Installing CPVC union fitting on the trap

Here's the finished trap with two unions installed. 
I also corrected the slope of the pipe running along the slab, to avoid water pooling in the flat runs, evaporating, and leaving scale. 

Shimming the drain pipe to get the correct slope 
Adding shims under the pipe straps to correct the drain slope.
All told, this project took a couple of hours, but it should reduce the amount of maintenance required to keep the pipe flowing, and greatly simplify cleaning out the trap. If you're putting in a new drain, consider putting in the union fittings right from the start. They're not expensive, about $4 or $5 for a 3/4" union.

Water fllowing through the drain line again.

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My Indoor Air Quality Project

I've recently started tackling my indoor air quality project - I have a number of issues that I've been working on solving since moving into and renovating a 2500 square foot home with finished basement and two levels, and I'll post about the various solutions as I work through them.

Honeywell Prestige Thermostat
What are my issues?
  • Very dry air in the winter (dropping to the 20 to 24% range in the middle of winter on cold days;
  • Very humid air in the summer - getting up over 60% relative humidity
  • A musty odour on some days in the summer time, which tends to correspond with high humidity; 
  • Optmizing the HVAC performance, especially since one of the household members has Asthma, and seasonal allergies. For this reason, we rarely open the windows to the house, and rely on a Venmar ERV (energy recovery ventilator) for fresh air exchange.
The solution selected for the dry air in the winter was to install a whole house humidifier. I've been tracking humidity levels for the past two heating seasons, and I've been getting down to 24 or 25% relative humidity, and all the problems that go with humidity this low. Cracks opening up in hardwood floor, nosebleeds and dry throats, dry coughs, and the like. The installation of a Honeywell TrueEase central humidifier has solved the problem nicely. 

I suspect that my problem with high humidity levels in the summertime have been caused by two separate issues i) a blocked condensate pan drain, which keeps condensate water removed from the indoor air from the air conditioning evaporator recirculating in the indoor air stream, and ii) my Venmar ERV furnace fan interlock - which keeps the furnace fan running even when the air conditioner cycles end, not allowing the evaporator coil condensation enough time to drip down into the condensate pan and into the floor drain. Consequently, this condensate water just gets re-evaporated into the fan coil airstream, and back into the indoor air. Net result - buildup of humidity inside the house. The solution here was to correct the drain slopes, and to add unions to the condensate drain trap, to allow for easy removal and cleaning of the trap. I needed a way to independently control the ventilation ERV, the furnace fan, and timed with the air conditioning cycles, and the only thermostat that I found that would do that, and also independantly control humidifying, is the Honeywell Prestige 2.0 IAQ thermostat.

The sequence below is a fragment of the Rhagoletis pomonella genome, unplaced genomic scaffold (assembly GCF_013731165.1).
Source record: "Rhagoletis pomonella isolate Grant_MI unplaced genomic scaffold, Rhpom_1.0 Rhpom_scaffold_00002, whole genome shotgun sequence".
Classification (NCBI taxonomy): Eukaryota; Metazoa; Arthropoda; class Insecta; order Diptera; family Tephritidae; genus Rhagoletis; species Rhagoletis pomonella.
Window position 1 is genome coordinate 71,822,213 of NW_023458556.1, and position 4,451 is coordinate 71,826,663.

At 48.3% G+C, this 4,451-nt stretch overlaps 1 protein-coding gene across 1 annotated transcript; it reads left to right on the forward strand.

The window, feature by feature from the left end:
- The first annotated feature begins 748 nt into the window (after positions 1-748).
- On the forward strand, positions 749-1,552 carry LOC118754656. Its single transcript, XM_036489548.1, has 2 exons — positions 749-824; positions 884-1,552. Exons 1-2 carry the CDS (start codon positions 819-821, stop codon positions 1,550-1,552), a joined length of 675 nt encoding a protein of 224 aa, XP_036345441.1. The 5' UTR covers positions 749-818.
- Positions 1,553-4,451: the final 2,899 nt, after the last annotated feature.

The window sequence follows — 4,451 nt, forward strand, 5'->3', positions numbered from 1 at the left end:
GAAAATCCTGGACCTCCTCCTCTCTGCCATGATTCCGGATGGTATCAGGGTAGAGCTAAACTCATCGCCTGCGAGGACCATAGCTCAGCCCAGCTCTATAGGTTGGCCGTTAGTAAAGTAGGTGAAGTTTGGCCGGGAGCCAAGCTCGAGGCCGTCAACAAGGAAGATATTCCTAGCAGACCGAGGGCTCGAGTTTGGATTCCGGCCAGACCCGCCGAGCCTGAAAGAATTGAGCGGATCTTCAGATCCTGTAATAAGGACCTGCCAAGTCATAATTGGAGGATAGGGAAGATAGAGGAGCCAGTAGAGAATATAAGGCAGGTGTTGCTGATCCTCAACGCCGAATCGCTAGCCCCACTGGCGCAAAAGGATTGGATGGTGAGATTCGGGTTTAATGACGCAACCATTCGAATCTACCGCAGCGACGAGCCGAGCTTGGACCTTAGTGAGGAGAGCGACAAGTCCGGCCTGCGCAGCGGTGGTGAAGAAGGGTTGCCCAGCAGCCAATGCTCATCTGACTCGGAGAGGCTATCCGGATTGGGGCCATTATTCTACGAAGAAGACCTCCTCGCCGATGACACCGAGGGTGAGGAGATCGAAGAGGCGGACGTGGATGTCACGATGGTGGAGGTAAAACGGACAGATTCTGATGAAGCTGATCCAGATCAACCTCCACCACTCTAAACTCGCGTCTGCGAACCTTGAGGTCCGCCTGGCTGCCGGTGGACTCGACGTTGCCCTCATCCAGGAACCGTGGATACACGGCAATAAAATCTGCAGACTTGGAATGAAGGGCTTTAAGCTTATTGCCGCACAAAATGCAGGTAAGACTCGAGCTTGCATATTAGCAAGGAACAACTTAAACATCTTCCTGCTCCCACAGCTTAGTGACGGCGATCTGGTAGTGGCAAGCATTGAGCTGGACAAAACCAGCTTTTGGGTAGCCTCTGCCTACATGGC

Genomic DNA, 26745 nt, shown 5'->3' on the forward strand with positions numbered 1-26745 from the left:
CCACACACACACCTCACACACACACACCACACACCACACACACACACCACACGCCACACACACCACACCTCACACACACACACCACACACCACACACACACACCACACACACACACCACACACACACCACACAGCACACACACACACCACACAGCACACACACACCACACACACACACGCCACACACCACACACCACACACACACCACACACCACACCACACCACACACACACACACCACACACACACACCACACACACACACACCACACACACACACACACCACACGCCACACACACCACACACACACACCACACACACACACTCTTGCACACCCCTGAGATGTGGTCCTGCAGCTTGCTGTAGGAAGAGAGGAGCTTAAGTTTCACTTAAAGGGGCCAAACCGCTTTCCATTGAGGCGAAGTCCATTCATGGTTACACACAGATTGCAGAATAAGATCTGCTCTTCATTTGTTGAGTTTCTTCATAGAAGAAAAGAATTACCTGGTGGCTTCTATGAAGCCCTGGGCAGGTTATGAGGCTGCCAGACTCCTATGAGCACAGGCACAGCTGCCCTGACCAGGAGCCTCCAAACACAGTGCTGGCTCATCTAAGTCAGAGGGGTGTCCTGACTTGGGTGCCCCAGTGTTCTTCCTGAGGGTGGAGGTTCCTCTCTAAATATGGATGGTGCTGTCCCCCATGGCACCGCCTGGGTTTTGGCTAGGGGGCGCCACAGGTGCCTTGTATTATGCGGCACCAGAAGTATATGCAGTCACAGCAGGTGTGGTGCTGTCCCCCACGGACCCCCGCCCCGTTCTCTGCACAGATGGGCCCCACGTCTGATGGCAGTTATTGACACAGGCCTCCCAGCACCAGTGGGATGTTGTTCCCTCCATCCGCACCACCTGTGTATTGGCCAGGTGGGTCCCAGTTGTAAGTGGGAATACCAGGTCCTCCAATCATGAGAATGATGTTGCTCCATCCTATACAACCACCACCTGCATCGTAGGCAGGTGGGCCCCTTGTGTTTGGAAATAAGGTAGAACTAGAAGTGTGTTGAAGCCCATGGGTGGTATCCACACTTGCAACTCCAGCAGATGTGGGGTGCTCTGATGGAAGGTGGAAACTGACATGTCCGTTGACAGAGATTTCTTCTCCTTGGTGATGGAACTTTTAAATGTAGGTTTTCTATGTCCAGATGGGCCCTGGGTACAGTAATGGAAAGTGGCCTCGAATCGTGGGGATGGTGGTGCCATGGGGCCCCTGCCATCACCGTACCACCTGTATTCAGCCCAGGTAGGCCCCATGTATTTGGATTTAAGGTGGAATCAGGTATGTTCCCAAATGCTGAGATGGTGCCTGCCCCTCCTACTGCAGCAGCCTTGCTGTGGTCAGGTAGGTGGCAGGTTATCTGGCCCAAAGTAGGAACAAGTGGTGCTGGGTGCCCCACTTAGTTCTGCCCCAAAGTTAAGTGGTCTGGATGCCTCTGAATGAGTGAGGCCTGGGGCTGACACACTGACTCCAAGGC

I also require central control of the humidifier in the winter time. This lead me to look at the latest generation of smart thermostats - in an attempt to get better control over the HVAC in my home, and address my air quality issues. I found that the Nest thermostat doesn't have the capability to intelligently control ventilation, has a single output to control humidification, and has the ability to control the air conditioning to control de-humidification. Similar situation with the Ecobee 3 thermostat. Finally, I found the Honeywell Prestige 2.0 IAQ thermostat - with the equipment interface module, it has three user outputs that can control ventilation (ERV/HRV), humidificationa and dehumidification. So - part of this plan included upgrading my thermostat and ERV control to the Honeywell Prestige IAQ thermostat.

I'll update this post as I work my way through this project.

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I hope you found this post useful. Feel free to ask questions in the comments section below. I answer all questions. If you're interested, you can help support this site by using the following links to Amazon.com in the United States.


 
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Installing the Honeywell Prestige 2.0 Indoor Air Quality (IAQ) Thermostat and Equipment Interface Module (EIM)

I suspect that my problem with high humidity levels in the summertime have been caused by two separate issues i) a blocked condensate pan drain, which keeps condensate water removed from the indoor air from the air conditioning evaporator recirculating in the indoor air stream, and ii) my Venmar ERV furnace fan interlock - which keeps the furnace fan running even when the air conditioner cycles end, not allowing the evaporator coil condensation enough time to drip down into the condensate pan and into the floor drain. Consequently, this condensate water just gets re-evaporated into the fan coil airstream, and back into the indoor air. Net result - buildup of humidity inside the house. I needed a way to independently control the ventilation ERV, the furnace fan, and timed with the air conditioning cycles, and the only thermostat that I found that would do that, and also independantly control humidifying, is the Honeywell Prestige 2.0 IAQ thermostat.